The FA opposed an attempt by “Jules Rimet Cup Ltd” to register a football-kicking lion cartoon and the words “World Cup Willie” as a UK trade mark. But how could the FA rely on their lion namesake, when it hadn’t been used for over 30 years? Jessica Stretch referees.
Who: Jules Rimet Cup Ltd. V The Football Association Ltd.
When: 18 October 2007
Where: High Court
Law stated as at: 2 January 2008
Jules Rimet Cup Ltd ("JRCL") applied to register WORLD CUP WILLIE (word) and a device mark.
The Football Association ("FA") announced its intention to oppose the applications based on its prior trade mark and common law rights in "World Cup Willie", the mascot for the 1966 World Cup.
In response JRCL commenced proceedings to obtain a declaration that its trade mark applications (the "Applications") could not be opposed by the FA. The FA counterclaimed for trade mark infringement, copyright infringement, passing off and alleged that the Applications were made in bad faith.
Mr Roger Wyand, sitting as deputy judge, held that there were two grounds for refusing to register the Applications:
1. Section 5(4) of the Trade Mark Act 1994 (the "TMA") prevents registration of a mark where there is an earlier right such as copyright, design right or a right under the law of passing off. In this case the mark WORLD CUP WILLIE and a cartoon lion image had been used by the FA in 1966 with the result that JRCL's use of the Applications would constitute passing off.
JRCL had argued that the FA abandoned goodwill arising from "World Cup Willie" in 1970 when it stopped licensing the mark and allowed its trade mark registrations to lapse. The FA claimed that "World Cup Willie" was not abandoned but rather put to one side until such time that it became relevant again. The deputy judge accepted the FA's argument finding that the FA had not abandoned goodwill in the mark finding that the goodwill had survived during the 40 years since first use of the mark. In particular, he relied upon sales documents contained in JRCL's disclosure referring to "World Cup Willie" as one of the "most valuable sports rights in the UK". He also noted that there were occasional references to "World Cup Willie" in the press and approaches to the FA by potential licensees. Consequently there was enough evidence to show that there was residual goodwill sufficient for the FA to succeed in an action for passing off.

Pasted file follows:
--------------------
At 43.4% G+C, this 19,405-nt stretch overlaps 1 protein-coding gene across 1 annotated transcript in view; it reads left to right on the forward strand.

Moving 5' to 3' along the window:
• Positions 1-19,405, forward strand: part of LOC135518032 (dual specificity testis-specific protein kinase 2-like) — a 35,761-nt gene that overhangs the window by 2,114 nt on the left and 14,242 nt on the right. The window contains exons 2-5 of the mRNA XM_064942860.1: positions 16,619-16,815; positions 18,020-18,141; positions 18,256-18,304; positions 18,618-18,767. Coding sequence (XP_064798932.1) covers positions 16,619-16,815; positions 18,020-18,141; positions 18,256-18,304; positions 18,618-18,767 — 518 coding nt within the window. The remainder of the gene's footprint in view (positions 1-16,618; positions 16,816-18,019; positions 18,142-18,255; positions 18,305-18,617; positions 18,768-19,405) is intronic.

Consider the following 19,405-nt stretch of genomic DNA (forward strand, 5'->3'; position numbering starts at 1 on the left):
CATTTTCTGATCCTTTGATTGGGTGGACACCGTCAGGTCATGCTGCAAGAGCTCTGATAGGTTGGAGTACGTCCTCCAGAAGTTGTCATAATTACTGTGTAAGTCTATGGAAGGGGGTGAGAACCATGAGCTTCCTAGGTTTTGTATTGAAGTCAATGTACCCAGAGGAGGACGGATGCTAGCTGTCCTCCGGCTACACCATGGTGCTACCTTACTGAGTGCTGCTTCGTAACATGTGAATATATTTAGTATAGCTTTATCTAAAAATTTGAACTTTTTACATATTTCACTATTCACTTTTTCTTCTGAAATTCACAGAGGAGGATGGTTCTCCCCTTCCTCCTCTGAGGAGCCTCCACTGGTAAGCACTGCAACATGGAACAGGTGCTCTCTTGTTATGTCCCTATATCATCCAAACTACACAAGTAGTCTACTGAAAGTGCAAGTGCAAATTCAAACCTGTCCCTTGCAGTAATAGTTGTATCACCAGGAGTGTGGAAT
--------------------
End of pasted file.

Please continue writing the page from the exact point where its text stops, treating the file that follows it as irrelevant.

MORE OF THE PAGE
2. Section 3(6) of the TMA prevents registration of a mark where the application has been made in bad faith. JRCL's Application was deemed to be in bad faith because it knew that there was goodwill in "World Cup Willie". The deputy judge held that this was dishonest, judged by the ordinary standards of honest people. He would not accept JRCL's defence that they obtained legal advice without their disclosure of that advice and the surrounding circumstances.
In relation to alleged copyright infringement, the deputy judge held that whilst there were similarities due to "subconscious copying", the device mark did not reproduce a substantial part of the FA's device and consequently JRCL had not infringed copyright. However this did not in the event have any impact on the eventual outcome.
Why this matters:
This case provides a useful exploration of the creation and survival of goodwill. Of particular interest to brand owners is the fact that, in certain circumstances, goodwill in trade marks can last for 40 years even if in that time the mark is barely used. It is also interesting that the strongest evidence of goodwill was found in documents produced by JRCL acknowledging the value of the brand. When a company is devising new brands it should be careful not to assume that there are no rights in pre-existing brands that have not been used for a number of years.
It should also be noted that taking legal advice cannot be used as a defence against a bad faith trade mark registration unless the party concerned is willing to provide that advice and the surrounding circumstances.